The direction of this post seeks to spin the tangible on-court performances (Del-Potro's pivotal loss) and turn into a skeezy daytime soap opera, with an ego-maniacal Nalbandian as the villain of the piece.

Next up, 'Calleri sex Tape Scandal Costs Argentina Davis Cup.'

Posted by Carrie 11/25/2008 at 04:57 PM

MMT- thanks for the clarification.

I do agree that Nalby is not responsible for delPo's motivation and is not an evil entity who is the sole reason for the loss. . One thing that he could maybe have control over in the future is helping to shape a better team environment. All players can play the part in that of course- but I do feel that is something they need to work on. I do feel a good team environment can be beneficial.

Posted by Carrie 11/25/2008 at 04:58 PM

Hallelujah- hmmm....interesting upcoming scandal. I must confess if it is Pico who is caught in such a scandal- I may need to get a copy of that tape.

Posted by Ruth 11/25/2008 at 05:45 PM

MMT: I posted from work earlier, and just got home and saw your 3:11. LOL

Thanks, linex, for your added comments at 3:16.

Let me add that I specifically mentioned the closeness of the three rubbers won by Spain because I'd seen words like "massacre" and "debacle" used to describe the tie. And it made me think, "Say whaaaat?" This is not exactly a 5-0 (or even 4-1) victory with 2 or 3 straight-set whippings by the victors.

Posted by † Hallelujah 11/25/2008 at 05:50 PM

slight a tangent, but it's relevant imo - Personal biases are rife in journalism. If we hadn't seen the matches ourselves and didn't know those pesky sidenotes called the scores, relying entirely on Bodo's musings, how many of us would think Andy Roddick was the best player of his generation? *Raises hand, looks around* Peter Bodo's never liked Nalbandian as clearly evidenced by his ceaseless attempts to paint him as a seething misanthrope with horn-like bulges on his head. How else can you explain this reasoning:

DN wins in straights + Del Potro loses + DN/Calleri lose doubles = it's Nalbie's fault?

Posted by tommy 11/25/2008 at 06:05 PM

You expect a writer and posters on a blog to be biased.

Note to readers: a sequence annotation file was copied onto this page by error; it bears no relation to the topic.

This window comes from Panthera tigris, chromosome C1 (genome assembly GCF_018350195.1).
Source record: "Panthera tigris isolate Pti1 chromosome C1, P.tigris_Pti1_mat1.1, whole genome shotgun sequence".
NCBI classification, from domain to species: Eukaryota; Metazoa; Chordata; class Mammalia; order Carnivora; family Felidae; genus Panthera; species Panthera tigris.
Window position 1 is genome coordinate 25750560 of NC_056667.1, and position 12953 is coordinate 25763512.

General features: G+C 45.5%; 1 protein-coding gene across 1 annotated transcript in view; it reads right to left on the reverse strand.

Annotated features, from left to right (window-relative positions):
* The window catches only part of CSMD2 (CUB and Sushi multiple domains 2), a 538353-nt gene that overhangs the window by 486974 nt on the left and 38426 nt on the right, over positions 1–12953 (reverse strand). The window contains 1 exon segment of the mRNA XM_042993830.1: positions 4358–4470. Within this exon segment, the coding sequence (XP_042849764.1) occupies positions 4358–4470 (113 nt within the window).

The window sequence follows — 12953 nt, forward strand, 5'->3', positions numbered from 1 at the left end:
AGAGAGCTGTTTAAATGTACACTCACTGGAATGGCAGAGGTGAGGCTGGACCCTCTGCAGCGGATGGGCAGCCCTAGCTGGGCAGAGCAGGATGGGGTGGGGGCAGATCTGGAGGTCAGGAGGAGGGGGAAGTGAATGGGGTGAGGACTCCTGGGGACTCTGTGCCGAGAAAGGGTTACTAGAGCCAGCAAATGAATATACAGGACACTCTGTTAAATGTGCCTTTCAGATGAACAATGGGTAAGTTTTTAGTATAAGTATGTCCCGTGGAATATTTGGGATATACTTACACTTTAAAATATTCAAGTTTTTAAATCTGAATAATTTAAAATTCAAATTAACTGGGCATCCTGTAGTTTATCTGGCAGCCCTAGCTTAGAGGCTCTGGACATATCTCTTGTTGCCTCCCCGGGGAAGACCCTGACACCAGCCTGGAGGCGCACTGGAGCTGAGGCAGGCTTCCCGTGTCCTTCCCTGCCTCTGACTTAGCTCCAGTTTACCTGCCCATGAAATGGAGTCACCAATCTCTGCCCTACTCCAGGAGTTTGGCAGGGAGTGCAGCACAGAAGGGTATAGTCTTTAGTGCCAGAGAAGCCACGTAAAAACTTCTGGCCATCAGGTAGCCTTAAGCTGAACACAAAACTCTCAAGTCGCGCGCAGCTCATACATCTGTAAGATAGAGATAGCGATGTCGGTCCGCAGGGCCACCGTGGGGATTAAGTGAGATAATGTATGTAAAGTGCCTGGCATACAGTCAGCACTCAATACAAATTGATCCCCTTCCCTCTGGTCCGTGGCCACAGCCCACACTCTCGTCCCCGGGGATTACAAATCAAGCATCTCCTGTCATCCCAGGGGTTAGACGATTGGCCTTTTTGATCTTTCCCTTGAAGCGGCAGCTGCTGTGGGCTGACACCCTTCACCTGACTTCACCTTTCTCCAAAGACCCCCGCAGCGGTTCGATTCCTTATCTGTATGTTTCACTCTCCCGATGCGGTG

Last spring Bodo called Henin a mouse and Serena the cat. Justine was about to win a major for the 5th straight year. Serena hasn't won a major with Justine in the draw since 2003. Then the mouse beat the cat in 3 straight majors. And finished the year as a dominant #1.

Posted by lightforce101 11/25/2008 at 06:25 PM

MMT, ruth I'm with you on this. You make valid points.

It's one thing to make a commentary or "germaine analysis" as Mr Bodo puts it, about the DC and nalby, but to make disparaging remarks to a specific player the way that he did, makes me think that there is some sort of grudge there somewhere. Is it payback time? Just an inquisitive mind asking.

Posted by linex 11/25/2008 at 06:56 PM


Come back the story has gotten a little more objective with all the brainstorming we have done today.

Even if Nalbi is the devil, and in spite of the fact Delpo could assist in the coronation of the devil, Del Potro like his teammates were also obliged to play for their personal glory, pockets, and country, none of the defeats were explained by that. If they chose revenge as a motivation, it was at their own peril, and not a very altruistic motive.

And everyone in Argentina press, public, playes, former players are responsible for this Gossip Center that has been built around the defeat. If the result would have been a victory probably the underlying issues would have been hidden.

Probably, some of the gossip could be true, but everyone there bears a share of responsability.

Posted by Pat Kernan 11/25/2008 at 06:56 PM

Why blame anybody? One team lost, one team won... they'll all try again soon: YAY!

If Nalbandian can beat Federer a few times while carrying a spare tire and a medium-size chip on his shoulder, perhaps next year he'll beat him in the final of a Major, with or without a spare tire or any fans or overdramatic journalism :]